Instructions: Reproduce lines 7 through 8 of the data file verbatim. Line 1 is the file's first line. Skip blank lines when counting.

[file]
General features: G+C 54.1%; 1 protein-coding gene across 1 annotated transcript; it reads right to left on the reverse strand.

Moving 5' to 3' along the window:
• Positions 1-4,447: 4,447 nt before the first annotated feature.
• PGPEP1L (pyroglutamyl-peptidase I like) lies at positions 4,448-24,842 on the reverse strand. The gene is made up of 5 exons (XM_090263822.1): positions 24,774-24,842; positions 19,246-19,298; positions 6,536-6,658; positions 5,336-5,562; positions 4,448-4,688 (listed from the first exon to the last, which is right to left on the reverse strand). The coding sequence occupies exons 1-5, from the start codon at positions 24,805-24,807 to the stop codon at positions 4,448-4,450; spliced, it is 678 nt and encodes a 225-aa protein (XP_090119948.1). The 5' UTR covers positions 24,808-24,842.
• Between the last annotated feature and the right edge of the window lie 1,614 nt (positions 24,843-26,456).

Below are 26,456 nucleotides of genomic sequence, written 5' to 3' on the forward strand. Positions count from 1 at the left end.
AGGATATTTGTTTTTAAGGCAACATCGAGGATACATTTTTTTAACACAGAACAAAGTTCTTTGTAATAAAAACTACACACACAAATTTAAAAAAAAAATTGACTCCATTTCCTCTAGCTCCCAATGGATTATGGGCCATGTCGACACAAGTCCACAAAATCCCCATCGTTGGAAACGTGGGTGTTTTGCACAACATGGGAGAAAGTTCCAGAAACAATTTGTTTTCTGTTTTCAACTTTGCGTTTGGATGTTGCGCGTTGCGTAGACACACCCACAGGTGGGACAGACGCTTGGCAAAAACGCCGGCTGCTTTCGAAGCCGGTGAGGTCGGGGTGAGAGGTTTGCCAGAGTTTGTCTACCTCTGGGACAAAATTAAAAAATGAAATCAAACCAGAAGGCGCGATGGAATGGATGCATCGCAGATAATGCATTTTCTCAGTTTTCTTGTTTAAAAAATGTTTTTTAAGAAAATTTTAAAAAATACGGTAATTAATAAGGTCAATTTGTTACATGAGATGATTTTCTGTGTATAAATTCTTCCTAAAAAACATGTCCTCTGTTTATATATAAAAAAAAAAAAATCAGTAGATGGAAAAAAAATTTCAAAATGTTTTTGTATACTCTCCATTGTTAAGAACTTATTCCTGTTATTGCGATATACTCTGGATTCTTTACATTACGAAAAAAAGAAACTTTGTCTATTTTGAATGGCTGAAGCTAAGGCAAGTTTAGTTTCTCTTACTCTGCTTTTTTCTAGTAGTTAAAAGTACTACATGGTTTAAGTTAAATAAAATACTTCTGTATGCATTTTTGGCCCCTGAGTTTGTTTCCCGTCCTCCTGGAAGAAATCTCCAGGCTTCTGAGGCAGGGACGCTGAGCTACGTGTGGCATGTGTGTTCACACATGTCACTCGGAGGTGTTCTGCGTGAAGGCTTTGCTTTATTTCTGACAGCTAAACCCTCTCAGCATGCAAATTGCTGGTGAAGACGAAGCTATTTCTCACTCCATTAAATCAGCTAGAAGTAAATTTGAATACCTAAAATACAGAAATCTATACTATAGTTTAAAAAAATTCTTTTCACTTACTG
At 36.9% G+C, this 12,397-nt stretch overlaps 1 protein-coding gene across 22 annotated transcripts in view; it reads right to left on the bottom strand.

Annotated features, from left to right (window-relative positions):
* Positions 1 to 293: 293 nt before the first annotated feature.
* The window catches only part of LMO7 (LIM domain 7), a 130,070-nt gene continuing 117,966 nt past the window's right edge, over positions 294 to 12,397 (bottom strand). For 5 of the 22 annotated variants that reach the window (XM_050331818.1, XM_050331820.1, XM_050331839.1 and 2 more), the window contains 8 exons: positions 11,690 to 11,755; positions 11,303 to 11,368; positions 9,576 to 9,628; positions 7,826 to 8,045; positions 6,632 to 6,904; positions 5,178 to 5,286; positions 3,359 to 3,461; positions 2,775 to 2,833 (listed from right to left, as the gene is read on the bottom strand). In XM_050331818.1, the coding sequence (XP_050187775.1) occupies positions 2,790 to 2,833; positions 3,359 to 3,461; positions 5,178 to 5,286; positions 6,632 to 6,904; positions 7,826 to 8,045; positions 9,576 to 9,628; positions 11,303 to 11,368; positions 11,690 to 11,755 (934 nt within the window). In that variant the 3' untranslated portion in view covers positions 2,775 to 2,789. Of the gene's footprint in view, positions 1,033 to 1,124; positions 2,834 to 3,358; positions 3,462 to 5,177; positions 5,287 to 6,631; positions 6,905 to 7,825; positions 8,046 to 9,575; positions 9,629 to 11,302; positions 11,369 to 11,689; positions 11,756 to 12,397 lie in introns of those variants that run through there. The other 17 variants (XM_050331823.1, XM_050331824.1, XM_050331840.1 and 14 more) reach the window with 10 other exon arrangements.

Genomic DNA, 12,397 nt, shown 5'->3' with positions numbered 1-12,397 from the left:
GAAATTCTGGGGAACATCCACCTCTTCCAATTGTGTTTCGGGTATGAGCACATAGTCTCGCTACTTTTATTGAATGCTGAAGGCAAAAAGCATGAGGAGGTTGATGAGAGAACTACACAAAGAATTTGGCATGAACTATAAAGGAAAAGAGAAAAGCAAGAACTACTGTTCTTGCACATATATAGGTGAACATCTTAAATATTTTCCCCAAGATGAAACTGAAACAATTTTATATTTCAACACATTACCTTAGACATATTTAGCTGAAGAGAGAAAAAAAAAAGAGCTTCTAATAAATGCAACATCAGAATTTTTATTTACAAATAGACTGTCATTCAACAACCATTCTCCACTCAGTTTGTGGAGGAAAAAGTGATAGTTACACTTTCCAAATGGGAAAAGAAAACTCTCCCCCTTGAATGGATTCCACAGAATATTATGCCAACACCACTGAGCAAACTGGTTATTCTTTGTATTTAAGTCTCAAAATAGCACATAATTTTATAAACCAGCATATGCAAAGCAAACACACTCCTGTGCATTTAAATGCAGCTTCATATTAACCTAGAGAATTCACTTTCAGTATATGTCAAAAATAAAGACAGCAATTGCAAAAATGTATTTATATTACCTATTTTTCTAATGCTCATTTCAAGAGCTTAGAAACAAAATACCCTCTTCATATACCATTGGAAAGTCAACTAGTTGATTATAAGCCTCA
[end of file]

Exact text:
AGGATATTTGTTTTTAAGGCAACATCGAGGATACATTTTTTTAACACAGAACAAAGTTCTTTGTAATAAAAACTACACACACAAATTTAAAAAAAAAATTGACTCCATTTCCTCTAGCTCCCAATGGATTATGGGCCATGTCGACACAAGTCCACAAAATCCCCATCGTTGGAAACGTGGGTGTTTTGCACAACATGGGAGAAAGTTCCAGAAACAATTTGTTTTCTGTTTTCAACTTTGCGTTTGGATGTTGCGCGTTGCGTAGACACACCCACAGGTGGGACAGACGCTTGGCAAAAACGCCGGCTGCTTTCGAAGCCGGTGAGGTCGGGGTGAGAGGTTTGCCAGAGTTTGTCTACCTCTGGGACAAAATTAAAAAATGAAATCAAACCAGAAGGCGCGATGGAATGGATGCATCGCAGATAATGCATTTTCTCAGTTTTCTTGTTTAAAAAATGTTTTTTAAGAAAATTTTAAAAAATACGGTAATTAATAAGGTCAATTTGTTACATGAGATGATTTTCTGTGTATAAATTCTTCCTAAAAAACATGTCCTCTGTTTATATATAAAAAAAAAAAAATCAGTAGATGGAAAAAAAATTTCAAAATGTTTTTGTATACTCTCCATTGTTAAGAACTTATTCCTGTTATTGCGATATACTCTGGATTCTTTACATTACGAAAAAAAGAAACTTTGTCTATTTTGAATGGCTGAAGCTAAGGCAAGTTTAGTTTCTCTTACTCTGCTTTTTTCTAGTAGTTAAAAGTACTACATGGTTTAAGTTAAATAAAATACTTCTGTATGCATTTTTGGCCCCTGAGTTTGTTTCCCGTCCTCCTGGAAGAAATCTCCAGGCTTCTGAGGCAGGGACGCTGAGCTACGTGTGGCATGTGTGTTCACACATGTCACTCGGAGGTGTTCTGCGTGAAGGCTTTGCTTTATTTCTGACAGCTAAACCCTCTCAGCATGCAAATTGCTGGTGAAGACGAAGCTATTTCTCACTCCATTAAATCAGCTAGAAGTAAATTTGAATACCTAAAATACAGAAATCTATACTATAGTTTAAAAAAATTCTTTTCACTTACTG
At 36.9% G+C, this 12,397-nt stretch overlaps 1 protein-coding gene across 22 annotated transcripts in view; it reads right to left on the bottom strand.